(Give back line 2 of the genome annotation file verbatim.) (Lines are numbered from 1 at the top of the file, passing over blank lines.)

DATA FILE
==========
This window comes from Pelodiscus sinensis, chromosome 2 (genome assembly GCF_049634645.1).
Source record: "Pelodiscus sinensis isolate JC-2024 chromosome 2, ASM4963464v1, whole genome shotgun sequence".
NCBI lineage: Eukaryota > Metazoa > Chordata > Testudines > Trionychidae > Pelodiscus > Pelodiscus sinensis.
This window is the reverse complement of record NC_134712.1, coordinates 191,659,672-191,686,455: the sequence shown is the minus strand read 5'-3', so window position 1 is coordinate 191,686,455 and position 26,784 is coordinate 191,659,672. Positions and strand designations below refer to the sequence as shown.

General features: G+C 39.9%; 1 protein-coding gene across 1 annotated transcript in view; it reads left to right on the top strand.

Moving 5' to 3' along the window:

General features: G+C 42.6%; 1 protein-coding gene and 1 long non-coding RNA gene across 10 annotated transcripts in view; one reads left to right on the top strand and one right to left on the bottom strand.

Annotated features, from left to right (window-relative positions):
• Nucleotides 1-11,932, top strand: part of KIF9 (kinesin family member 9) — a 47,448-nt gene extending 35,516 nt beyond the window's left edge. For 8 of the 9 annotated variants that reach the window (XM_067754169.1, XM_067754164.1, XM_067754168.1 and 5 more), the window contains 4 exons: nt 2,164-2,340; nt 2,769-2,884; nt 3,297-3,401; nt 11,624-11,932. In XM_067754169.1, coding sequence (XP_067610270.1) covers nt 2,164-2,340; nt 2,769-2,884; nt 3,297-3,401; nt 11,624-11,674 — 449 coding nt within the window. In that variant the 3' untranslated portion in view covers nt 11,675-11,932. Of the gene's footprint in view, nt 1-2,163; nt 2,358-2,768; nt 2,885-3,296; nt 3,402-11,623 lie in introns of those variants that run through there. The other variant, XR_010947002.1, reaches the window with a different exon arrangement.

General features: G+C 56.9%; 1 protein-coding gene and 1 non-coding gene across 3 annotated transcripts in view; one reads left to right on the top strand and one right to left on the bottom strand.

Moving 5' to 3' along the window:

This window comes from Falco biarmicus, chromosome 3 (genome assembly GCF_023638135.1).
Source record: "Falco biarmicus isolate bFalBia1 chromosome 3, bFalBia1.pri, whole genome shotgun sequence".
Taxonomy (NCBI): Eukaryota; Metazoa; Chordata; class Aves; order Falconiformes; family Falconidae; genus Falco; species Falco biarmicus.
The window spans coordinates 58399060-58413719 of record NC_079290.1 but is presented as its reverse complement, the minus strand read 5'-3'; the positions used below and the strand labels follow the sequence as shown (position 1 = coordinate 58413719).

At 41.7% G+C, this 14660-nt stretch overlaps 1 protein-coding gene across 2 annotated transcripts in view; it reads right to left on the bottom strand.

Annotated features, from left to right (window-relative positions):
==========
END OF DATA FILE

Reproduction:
Source record: "Pelodiscus sinensis isolate JC-2024 chromosome 2, ASM4963464v1, whole genome shotgun sequence".